Last year, I had the opportunity to sit in on a mass psychological counseling event organized by a Beijing domestic service company for its contract workers. When everyone was gathered, the host asked the assembled why they had come.
“We want to make money!” they shouted in unison.
“Why don’t you already have money?” the host asked, winding them up.
“Because we don’t have skills!” said one. “We’re not cultured!” replied another as the host went around the room.
“We don’t have a platform!”
“We haven’t worked to improve ourselves!”
“We lack confidence!”
The host wasn’t impressed. “Why don’t you go look for a platform?” she wanted to know. “Whose problem is it if you don’t have opportunities? Whose problem is it if you lack courage? Whose problem is it if you don’t have vision? Whose problem is it if you lack confidence? Whose problem is it if you’re not healthy?”
“All these problems are internal,” she finally concluded. “They’re all of our own making. Am I right? Think about it: Aren’t you the one at fault?”
Admittedly, much of this call-and-response was performative in nature, but in the course of my fieldwork on domestic service companies and workers in Beijing, I found this messaging to be a routine part of both company-provided psychological counseling and job training. There’s a hidden logic at work here: The companies are helping “unskilled” middle-aged rural women realize their own value, and these women should repay them through high-quality service. And in doing so, the firms constantly reinforce the lower status and class of domestic workers.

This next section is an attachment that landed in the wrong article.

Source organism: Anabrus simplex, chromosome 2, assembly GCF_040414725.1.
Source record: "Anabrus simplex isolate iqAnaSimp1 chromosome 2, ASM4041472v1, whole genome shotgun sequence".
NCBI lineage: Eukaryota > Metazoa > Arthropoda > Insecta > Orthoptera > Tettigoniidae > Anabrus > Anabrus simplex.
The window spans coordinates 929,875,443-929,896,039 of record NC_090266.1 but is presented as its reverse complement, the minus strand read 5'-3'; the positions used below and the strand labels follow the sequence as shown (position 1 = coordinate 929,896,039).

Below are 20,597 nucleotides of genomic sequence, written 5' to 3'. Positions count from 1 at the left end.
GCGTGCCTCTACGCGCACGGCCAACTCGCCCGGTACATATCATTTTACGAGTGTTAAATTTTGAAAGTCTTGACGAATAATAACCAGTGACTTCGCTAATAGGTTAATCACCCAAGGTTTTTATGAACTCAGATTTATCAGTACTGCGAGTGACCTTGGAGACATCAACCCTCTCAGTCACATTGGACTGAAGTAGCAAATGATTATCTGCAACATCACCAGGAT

The subset of Beijing domestic workers I researched — referred to in Chinese as ayi, or “auntie” — generally worked full time for a household, looking after kids, caring for elderly family members, cooking, and cleaning. To find employers, most rely on mediator agencies. These agencies have no formal labor relationship with the ayi, and don’t provide them unemployment insurance or social security, but to keep their clients happy, they’re careful to train ayi to know their place in their employers’ households. Important to these so-called client relations management trainings is the mantra: “The employer is always the employer! Don’t forget that you’re an outsider and an ayi.”